Converting to Storyboards Release Notes

Storyboarding is a new way to create user interfaces for iOS applications, beginning with iOS 5 and Xcode 4.2. Using storyboards, you can design the view controllers that compose your application as scenes in the Xcode design canvas and visually define the navigation between the scenes using segues.

There are a few steps you need to take to convert an existing iOS application project to use storyboards. In addition, there are other new patterns you can adopt.


Configure the Application Delegate

The application delegate is responsible for loading the storyboard and managing the window. You need to specify the name of the application delegate class in UIApplicationMain, and ensure that the application delegate has a property called window.

If you don’t have an existing application delegate class, you need to create one. A minimal implementation would look like this:

Listing 1-1Minimal application delegate header file
#import <UIKit/UIKit.h>
@interface AppDelegate : NSObject <UIApplicationDelegate>
@property (strong, nonatomic) UIWindow *window;
Listing 1-2Minimal application delegate implementation file
#import "AppDelegate.h"
@implementation AppDelegate
@synthesize window = _window;

In the main.m file, set the application delegate class in UIApplicationMain.

Your existing main.m file probably looks something like this:

#import <UIKit/UIKit.h>
int main(int argc, char *argv[]) {
    NSAutoreleasePool * pool = [[NSAutoreleasePool alloc] init];
    int retVal = UIApplicationMain(argc, argv, nil, nil);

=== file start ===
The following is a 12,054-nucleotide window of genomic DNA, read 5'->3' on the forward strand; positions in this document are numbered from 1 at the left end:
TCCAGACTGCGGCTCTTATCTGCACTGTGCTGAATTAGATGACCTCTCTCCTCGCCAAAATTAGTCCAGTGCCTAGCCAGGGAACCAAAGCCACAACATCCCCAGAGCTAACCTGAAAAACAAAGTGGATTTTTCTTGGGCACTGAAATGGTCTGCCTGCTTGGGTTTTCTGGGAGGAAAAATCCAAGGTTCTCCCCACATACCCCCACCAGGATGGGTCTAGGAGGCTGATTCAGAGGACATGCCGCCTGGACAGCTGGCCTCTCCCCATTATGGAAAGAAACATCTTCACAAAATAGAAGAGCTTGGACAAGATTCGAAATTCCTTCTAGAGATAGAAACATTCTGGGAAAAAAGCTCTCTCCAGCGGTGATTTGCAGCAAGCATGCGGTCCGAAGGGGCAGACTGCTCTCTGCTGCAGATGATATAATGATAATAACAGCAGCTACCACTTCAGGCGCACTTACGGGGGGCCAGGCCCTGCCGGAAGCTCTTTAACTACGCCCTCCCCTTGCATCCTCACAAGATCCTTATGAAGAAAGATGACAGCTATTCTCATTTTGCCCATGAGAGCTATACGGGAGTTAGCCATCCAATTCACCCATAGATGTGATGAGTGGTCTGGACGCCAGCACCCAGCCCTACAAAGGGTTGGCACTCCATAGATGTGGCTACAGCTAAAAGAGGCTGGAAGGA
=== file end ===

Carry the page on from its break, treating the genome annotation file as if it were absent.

[pool release];
    return retVal;

Change it to look like this:

#import <UIKit/UIKit.h>
#import "AppDelegate.h"
int main(int argc, char *argv[]) {
    @autoreleasepool {
        return UIApplicationMain(argc, argv, nil, NSStringFromClass([AppDelegate class]));

(replace “AppDelegate” with the name of your application delegate class).

Add a Storyboard to the Project

Add a new storyboard file to the project. By convention, the initial storyboard is named MainStoryboard.

Add your first view controller to the storyboard from the Object library. You should see a sourceless segue indicating that this is the first scene.

image: Art/firstViewController.pdf

If the first view controller is embedded in a container such as a navigation controller or tab bar controller, then use Editor > Embed In to embed it appropriately. The sourceless segue should now point to the container view controller:

image: Art/embeddedFirstViewController.pdf

Set the Main Storyboard for the Project

In the Summary for application Target, set the value of the Main Storyboard to the name of the storyboard file you created. If there is a value for Main Interface (to specify the first nib file), make sure you remove it.

image: Art/setMainStoryboard.pdf

Accessing the First View Controller

The application delegate is not represented in the storyboard. If you need to access the first view controller (for example, if you are creating a Core Data application and want to pass the delegate’s managed object context to the first view controller), you can do so via the window’s rootViewController. If the root view controller is a container controller—such as an instance of UINavigationController—then you can access your view controller using the appropriate accessor for the container’s contents, for example:

- (BOOL)application:(UIApplication *)application didFinishLaunchingWithOptions:(NSDictionary *)launchOptions {
    UINavigationController *rootNavigationController = (UINavigationController *)self.window.rootViewController;
    MyViewController *myViewController = (MyViewController *)[rootNavigationController topViewController];
    // Configure myViewController.
    return YES;

Configuring Table Views

There are several new ways of working with table views when you use storyboards.